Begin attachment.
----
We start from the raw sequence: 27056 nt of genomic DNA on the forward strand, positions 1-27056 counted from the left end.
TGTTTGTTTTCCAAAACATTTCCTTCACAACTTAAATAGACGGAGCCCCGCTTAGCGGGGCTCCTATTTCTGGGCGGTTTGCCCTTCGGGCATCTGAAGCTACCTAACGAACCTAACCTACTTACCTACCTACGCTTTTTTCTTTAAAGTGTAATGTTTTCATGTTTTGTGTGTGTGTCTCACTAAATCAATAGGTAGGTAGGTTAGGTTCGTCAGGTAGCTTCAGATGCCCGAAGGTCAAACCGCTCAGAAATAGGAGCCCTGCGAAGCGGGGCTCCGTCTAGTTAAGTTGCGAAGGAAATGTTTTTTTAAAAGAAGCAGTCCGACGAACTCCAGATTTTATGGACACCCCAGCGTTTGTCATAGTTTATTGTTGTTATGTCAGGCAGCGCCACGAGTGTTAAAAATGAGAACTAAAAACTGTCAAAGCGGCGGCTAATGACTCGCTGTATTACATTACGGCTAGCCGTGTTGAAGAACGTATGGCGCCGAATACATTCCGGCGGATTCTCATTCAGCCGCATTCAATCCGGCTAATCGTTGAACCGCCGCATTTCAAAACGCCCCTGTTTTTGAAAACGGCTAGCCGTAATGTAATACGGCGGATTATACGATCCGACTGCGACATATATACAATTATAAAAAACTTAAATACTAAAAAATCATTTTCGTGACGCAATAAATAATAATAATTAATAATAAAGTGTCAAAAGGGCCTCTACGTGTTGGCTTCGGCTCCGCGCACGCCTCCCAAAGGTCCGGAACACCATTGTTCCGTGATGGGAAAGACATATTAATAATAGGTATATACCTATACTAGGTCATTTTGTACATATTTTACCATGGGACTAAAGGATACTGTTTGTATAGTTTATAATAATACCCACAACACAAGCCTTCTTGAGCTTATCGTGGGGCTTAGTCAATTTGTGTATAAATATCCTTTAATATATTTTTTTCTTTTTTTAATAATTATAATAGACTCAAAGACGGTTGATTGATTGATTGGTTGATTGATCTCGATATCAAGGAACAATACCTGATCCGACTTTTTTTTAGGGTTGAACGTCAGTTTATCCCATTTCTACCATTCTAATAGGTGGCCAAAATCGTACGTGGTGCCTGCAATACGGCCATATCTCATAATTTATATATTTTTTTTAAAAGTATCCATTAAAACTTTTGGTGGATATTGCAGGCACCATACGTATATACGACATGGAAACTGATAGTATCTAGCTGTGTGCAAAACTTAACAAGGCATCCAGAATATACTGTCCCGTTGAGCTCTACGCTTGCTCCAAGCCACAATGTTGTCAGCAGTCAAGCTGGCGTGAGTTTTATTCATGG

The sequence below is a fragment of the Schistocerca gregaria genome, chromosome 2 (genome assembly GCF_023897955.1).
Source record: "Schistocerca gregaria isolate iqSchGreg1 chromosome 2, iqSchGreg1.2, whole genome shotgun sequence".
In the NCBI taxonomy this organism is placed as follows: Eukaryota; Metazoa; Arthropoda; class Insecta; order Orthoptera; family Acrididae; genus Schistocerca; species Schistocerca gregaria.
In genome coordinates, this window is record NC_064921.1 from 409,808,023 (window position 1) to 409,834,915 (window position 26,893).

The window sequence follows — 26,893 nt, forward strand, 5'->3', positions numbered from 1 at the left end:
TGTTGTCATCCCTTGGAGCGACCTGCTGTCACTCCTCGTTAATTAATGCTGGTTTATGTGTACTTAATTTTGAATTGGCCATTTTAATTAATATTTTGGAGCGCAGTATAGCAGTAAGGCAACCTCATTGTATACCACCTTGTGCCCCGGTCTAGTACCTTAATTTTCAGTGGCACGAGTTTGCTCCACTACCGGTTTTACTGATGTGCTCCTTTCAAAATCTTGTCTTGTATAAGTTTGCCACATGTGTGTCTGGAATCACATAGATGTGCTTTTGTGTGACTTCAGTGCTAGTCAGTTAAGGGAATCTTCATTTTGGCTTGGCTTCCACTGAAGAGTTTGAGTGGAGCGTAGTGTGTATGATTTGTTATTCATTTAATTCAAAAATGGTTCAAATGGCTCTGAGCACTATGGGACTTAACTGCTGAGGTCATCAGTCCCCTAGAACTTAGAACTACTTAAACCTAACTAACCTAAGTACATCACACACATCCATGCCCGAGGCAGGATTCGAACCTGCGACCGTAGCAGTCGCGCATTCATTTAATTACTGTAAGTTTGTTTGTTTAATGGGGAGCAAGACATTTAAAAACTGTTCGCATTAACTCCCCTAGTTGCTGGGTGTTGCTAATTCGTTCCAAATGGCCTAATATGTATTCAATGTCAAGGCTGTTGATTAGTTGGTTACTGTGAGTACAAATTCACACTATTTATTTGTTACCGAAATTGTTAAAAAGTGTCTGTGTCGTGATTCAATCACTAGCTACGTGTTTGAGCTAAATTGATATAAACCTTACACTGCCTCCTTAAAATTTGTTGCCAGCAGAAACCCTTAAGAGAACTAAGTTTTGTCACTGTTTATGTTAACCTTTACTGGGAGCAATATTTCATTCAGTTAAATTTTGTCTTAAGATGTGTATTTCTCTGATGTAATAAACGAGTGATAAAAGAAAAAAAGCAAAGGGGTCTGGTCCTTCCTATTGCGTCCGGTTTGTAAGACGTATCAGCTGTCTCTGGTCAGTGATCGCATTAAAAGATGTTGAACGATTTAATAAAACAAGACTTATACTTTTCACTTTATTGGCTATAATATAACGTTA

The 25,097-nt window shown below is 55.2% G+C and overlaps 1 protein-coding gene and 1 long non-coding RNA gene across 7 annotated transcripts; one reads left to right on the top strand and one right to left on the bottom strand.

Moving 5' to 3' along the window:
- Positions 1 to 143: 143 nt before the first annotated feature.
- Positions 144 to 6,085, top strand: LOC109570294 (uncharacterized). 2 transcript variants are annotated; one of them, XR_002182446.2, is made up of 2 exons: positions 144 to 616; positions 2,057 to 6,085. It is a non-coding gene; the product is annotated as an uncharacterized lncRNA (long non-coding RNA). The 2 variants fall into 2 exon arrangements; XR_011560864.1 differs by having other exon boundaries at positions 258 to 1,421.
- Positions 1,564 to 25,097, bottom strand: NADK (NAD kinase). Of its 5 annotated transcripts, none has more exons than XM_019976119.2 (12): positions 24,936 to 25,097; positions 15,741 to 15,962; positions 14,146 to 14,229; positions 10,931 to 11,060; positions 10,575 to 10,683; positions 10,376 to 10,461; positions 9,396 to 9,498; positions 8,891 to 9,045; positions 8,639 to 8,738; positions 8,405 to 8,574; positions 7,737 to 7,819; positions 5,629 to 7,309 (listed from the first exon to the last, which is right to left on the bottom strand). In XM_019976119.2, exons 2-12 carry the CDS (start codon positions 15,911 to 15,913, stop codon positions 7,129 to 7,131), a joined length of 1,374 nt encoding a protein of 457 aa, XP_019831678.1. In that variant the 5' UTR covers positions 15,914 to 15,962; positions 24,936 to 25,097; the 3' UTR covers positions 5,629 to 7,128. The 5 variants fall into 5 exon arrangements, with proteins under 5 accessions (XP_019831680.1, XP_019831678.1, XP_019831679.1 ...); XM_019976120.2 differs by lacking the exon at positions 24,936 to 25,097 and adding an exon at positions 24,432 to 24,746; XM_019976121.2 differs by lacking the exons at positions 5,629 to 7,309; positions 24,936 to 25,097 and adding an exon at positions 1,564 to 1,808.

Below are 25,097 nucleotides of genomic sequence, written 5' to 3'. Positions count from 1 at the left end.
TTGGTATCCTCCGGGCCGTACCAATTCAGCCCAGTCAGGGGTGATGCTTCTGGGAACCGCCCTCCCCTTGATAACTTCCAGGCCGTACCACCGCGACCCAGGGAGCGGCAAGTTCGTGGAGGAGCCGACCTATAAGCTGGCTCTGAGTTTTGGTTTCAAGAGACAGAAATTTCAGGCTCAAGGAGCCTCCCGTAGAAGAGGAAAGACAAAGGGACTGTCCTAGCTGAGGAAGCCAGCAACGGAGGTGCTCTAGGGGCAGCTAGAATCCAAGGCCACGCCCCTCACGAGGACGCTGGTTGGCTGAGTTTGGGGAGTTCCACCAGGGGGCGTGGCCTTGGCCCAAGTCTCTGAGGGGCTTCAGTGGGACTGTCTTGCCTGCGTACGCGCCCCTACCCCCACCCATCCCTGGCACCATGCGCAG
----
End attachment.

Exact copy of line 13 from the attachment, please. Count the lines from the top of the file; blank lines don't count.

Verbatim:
- Positions 1,564 to 25,097, bottom strand: NADK (NAD kinase). Of its 5 annotated transcripts, none has more exons than XM_019976119.2 (12): positions 24,936 to 25,097; positions 15,741 to 15,962; positions 14,146 to 14,229; positions 10,931 to 11,060; positions 10,575 to 10,683; positions 10,376 to 10,461; positions 9,396 to 9,498; positions 8,891 to 9,045; positions 8,639 to 8,738; positions 8,405 to 8,574; positions 7,737 to 7,819; positions 5,629 to 7,309 (listed from the first exon to the last, which is right to left on the bottom strand). In XM_019976119.2, exons 2-12 carry the CDS (start codon positions 15,911 to 15,913, stop codon positions 7,129 to 7,131), a joined length of 1,374 nt encoding a protein of 457 aa, XP_019831678.1. In that variant the 5' UTR covers positions 15,914 to 15,962; positions 24,936 to 25,097; the 3' UTR covers positions 5,629 to 7,128. The 5 variants fall into 5 exon arrangements, with proteins under 5 accessions (XP_019831680.1, XP_019831678.1, XP_019831679.1 ...); XM_019976120.2 differs by lacking the exon at positions 24,936 to 25,097 and adding an exon at positions 24,432 to 24,746; XM_019976121.2 differs by lacking the exons at positions 5,629 to 7,309; positions 24,936 to 25,097 and adding an exon at positions 1,564 to 1,808.